2016 October 12



Penumbral Lunar Eclipse
Image Credit & Copyright: Robin Lee
Explanation: Does this Moon look a little different to you? Although shown in spectacular detail, the full face of Earth's most familiar satellite appears slightly darker than usual, in particular on the upper left, because it is undergoing a penumbral lunar eclipse. The image was captured in Hong Kong, China, on September 16 when the Moon crossed through part of Earth's shadow -- but not the darkest where the Earth shades the entire Sun. A lunar eclipse can only occur during a full moon, and many know this particular full moon as the Harvest moon for its proximity to northern harvests. The next full moon will occur this coming Sunday. Some cultures refer to it as a Leaf Falling Moon, named for its proximity to northern autumn. The second full moon of the same month ("moonth") is sometimes called a Blue moon; meanwhile, this month features a rare second new moon, an event known to some as a Black moon.


Tomorrow's picture: good day sunshine


http://apod.nasa.gov/apod/astropix.html
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Οι παρακάτω χρήστες έχουν πει 'Ευχαριστώ' στον/στην pazo για αυτό το μήνυμα:
Easty (12-10-16)
  #3642  
Παλιά 13-10-16, 09:14
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Τελευταία φορά Online: Χθες 09:23
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Astronomy Picture of the Day

Discover the cosmos! Each day a different image or photograph of our fascinating universe is featured, along with a brief explanation written by a professional astronomer.

2016 October 13



Galaxies from the Altiplano
Image Credit & Copyright: Stéphane Guisard (Los Cielos de America, TWAN)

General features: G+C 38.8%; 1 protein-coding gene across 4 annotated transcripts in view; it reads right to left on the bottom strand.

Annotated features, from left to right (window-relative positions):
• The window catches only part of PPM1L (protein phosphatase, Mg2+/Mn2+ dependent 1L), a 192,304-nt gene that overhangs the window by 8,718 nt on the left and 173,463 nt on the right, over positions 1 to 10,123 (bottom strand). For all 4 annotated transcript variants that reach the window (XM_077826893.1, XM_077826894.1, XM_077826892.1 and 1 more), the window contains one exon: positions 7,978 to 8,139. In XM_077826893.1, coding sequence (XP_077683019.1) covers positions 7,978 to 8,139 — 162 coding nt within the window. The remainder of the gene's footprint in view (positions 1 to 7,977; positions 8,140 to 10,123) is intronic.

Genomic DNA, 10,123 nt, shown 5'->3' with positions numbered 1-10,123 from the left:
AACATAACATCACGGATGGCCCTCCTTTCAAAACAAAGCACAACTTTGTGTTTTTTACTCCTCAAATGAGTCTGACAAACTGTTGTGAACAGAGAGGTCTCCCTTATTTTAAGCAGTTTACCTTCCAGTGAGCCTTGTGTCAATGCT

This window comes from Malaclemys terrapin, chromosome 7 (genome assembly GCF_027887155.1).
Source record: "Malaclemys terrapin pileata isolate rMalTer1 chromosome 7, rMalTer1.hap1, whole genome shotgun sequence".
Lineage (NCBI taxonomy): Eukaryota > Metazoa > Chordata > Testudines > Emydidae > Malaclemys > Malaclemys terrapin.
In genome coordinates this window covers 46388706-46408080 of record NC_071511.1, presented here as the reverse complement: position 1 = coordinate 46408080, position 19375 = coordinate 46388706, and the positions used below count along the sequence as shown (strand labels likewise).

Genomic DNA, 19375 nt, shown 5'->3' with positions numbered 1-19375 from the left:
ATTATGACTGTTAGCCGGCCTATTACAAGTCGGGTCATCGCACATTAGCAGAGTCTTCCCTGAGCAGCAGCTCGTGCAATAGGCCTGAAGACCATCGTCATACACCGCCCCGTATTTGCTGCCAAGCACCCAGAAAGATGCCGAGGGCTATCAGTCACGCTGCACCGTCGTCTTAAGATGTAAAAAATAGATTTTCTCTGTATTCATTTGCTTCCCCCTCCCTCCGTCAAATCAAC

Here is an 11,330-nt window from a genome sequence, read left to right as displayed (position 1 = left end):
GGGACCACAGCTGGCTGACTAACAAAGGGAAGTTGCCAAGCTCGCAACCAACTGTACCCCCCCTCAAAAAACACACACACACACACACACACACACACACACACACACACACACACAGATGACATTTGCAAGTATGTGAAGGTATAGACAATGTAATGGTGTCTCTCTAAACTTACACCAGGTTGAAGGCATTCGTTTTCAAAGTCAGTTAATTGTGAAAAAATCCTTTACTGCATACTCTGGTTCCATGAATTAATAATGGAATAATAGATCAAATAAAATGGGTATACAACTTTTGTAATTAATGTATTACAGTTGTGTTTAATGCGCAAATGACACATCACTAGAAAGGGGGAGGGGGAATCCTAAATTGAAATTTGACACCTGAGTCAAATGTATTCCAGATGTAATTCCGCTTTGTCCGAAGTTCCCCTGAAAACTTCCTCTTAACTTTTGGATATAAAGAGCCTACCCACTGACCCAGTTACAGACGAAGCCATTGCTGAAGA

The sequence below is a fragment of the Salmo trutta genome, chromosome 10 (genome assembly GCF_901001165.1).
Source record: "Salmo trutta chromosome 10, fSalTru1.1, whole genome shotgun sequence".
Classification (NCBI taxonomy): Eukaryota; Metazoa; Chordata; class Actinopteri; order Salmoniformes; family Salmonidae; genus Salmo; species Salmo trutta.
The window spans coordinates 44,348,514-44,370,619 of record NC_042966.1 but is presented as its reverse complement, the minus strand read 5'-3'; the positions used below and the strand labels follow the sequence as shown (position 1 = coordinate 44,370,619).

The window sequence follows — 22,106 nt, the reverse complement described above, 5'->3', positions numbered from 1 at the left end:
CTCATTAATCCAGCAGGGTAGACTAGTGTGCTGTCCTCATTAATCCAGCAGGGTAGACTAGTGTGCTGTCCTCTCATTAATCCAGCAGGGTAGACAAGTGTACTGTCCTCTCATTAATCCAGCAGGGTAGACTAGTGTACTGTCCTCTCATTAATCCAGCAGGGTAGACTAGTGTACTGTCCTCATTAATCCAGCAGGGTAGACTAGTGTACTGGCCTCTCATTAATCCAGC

Explanation: The central bulge of our Milky Way Galaxy rises over the northern Chilean Atacama altiplano in this postcard from planet Earth. At an altitude of 4500 meters, the strange beauty of the desolate landscape could almost belong to another world though. Brownish red and yellow tinted sulfuric patches lie along the whitish salt flat beaches of the Salar de Aguas Calientes region. In the distance along the Argentina border is the stratovolcano Lastarria, its peak at 5700 meters (19,000 feet). In the clear, dark sky above, stars, nebulae, and cosmic dust clouds in the Milky Way echo the colors of the altiplano at night. Extending the view across extragalactic space, the Large and Small Magellanic Clouds, satellite galaxies of the Milky Way, shine near the horizon through a faint greenish airglow.

Tomorrow's picture: the dusty sword

http://apod.nasa.gov/apod/astropix.html
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  #3643  
Παλιά 14-10-16, 08:57
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Τελευταία φορά Online: Χθες 09:23
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Astronomy Picture of the Day

Discover the cosmos! Each day a different image or photograph of our fascinating universe is featured, along with a brief explanation written by a professional astronomer.

14 October 2016



Herschel's Orion
Image Credit & Copyright: ESA/Herschel/PACS/SPIRE
Explanation: This dramatic image peers within M42, the Orion Nebula, the closest large star-forming region. Using data at infrared wavelengths from the Herschel Space Observatory, the false-color composite explores the natal cosmic cloud a mere 1,500 light-years distant. Cold, dense filaments of dust that would otherwise be dark at visible wavelengths are shown in reddish hues. Light-years long, the filaments weave together bright spots that correspond to regions of collapsing protostars. The brightest bluish area near the top of the frame is warmer dust heated by the hot Trapezium cluster stars that also power the nebula's visible glow. Herschel data has recently indicated ultraviolet starlight from the hot newborn stars likely contributes to the creation of carbon-hydrogen molecules, basic building blocks of life. This Herschel image spans about 3 degrees on the sky. That's about 80 light-years at the distance of the Orion Nebula.